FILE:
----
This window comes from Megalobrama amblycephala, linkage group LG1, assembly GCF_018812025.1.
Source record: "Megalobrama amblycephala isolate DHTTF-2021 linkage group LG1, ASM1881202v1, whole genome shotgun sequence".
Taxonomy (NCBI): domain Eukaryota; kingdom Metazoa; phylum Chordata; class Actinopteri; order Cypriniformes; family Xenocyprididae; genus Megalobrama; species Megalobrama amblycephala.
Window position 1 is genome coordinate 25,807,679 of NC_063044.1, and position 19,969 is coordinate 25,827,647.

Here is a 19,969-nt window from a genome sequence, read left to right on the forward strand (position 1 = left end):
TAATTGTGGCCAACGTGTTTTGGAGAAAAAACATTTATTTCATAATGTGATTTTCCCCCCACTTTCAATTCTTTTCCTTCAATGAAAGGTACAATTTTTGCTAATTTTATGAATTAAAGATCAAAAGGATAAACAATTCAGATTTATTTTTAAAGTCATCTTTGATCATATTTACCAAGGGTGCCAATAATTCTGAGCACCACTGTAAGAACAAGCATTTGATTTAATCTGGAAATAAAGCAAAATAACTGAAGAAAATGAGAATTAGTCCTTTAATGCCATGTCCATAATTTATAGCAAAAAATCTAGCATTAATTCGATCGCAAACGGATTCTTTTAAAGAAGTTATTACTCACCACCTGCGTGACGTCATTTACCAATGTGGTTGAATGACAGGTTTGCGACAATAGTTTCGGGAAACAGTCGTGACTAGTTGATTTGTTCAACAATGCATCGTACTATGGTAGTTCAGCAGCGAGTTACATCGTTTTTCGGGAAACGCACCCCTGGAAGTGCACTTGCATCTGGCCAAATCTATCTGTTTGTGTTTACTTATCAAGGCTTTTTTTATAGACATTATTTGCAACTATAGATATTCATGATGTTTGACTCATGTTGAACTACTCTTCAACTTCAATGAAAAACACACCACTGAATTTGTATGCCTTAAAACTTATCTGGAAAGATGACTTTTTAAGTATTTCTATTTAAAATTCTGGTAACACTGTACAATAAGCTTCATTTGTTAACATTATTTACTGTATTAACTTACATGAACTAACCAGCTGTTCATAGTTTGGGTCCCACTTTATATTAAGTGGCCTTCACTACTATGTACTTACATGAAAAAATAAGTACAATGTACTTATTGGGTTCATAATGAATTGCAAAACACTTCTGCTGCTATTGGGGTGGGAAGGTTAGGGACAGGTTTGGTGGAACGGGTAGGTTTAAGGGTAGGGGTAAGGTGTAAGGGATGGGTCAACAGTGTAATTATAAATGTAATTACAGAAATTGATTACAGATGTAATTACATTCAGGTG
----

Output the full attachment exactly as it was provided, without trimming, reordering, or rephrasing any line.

This window comes from Megalobrama amblycephala, linkage group LG1, assembly GCF_018812025.1.
Source record: "Megalobrama amblycephala isolate DHTTF-2021 linkage group LG1, ASM1881202v1, whole genome shotgun sequence".
Taxonomy (NCBI): domain Eukaryota; kingdom Metazoa; phylum Chordata; class Actinopteri; order Cypriniformes; family Xenocyprididae; genus Megalobrama; species Megalobrama amblycephala.
Window position 1 is genome coordinate 25,807,679 of NC_063044.1, and position 19,969 is coordinate 25,827,647.

Here is a 19,969-nt window from a genome sequence, read left to right on the forward strand (position 1 = left end):
TAATTGTGGCCAACGTGTTTTGGAGAAAAAACATTTATTTCATAATGTGATTTTCCCCCCACTTTCAATTCTTTTCCTTCAATGAAAGGTACAATTTTTGCTAATTTTATGAATTAAAGATCAAAAGGATAAACAATTCAGATTTATTTTTAAAGTCATCTTTGATCATATTTACCAAGGGTGCCAATAATTCTGAGCACCACTGTAAGAACAAGCATTTGATTTAATCTGGAAATAAAGCAAAATAACTGAAGAAAATGAGAATTAGTCCTTTAATGCCATGTCCATAATTTATAGCAAAAAATCTAGCATTAATTCGATCGCAAACGGATTCTTTTAAAGAAGTTATTACTCACCACCTGCGTGACGTCATTTACCAATGTGGTTGAATGACAGGTTTGCGACAATAGTTTCGGGAAACAGTCGTGACTAGTTGATTTGTTCAACAATGCATCGTACTATGGTAGTTCAGCAGCGAGTTACATCGTTTTTCGGGAAACGCACCCCTGGAAGTGCACTTGCATCTGGCCAAATCTATCTGTTTGTGTTTACTTATCAAGGCTTTTTTTATAGACATTATTTGCAACTATAGATATTCATGATGTTTGACTCATGTTGAACTACTCTTCAACTTCAATGAAAAACACACCACTGAATTTGTATGCCTTAAAACTTATCTGGAAAGATGACTTTTTAAGTATTTCTATTTAAAATTCTGGTAACACTGTACAATAAGCTTCATTTGTTAACATTATTTACTGTATTAACTTACATGAACTAACCAGCTGTTCATAGTTTGGGTCCCACTTTATATTAAGTGGCCTTCACTACTATGTACTTACATGAAAAAATAAGTACAATGTACTTATTGGGTTCATAATGAATTGCAAAACACTTCTGCTGCTATTGGGGTGGGAAGGTTAGGGACAGGTTTGGTGGAACGGGTAGGTTTAAGGGTAGGGGTAAGGTGTAAGGGATGGGTCAACAGTGTAATTATAAATGTAATTACAGAAATTGATTACAGATGTAATTACATTCAGGTG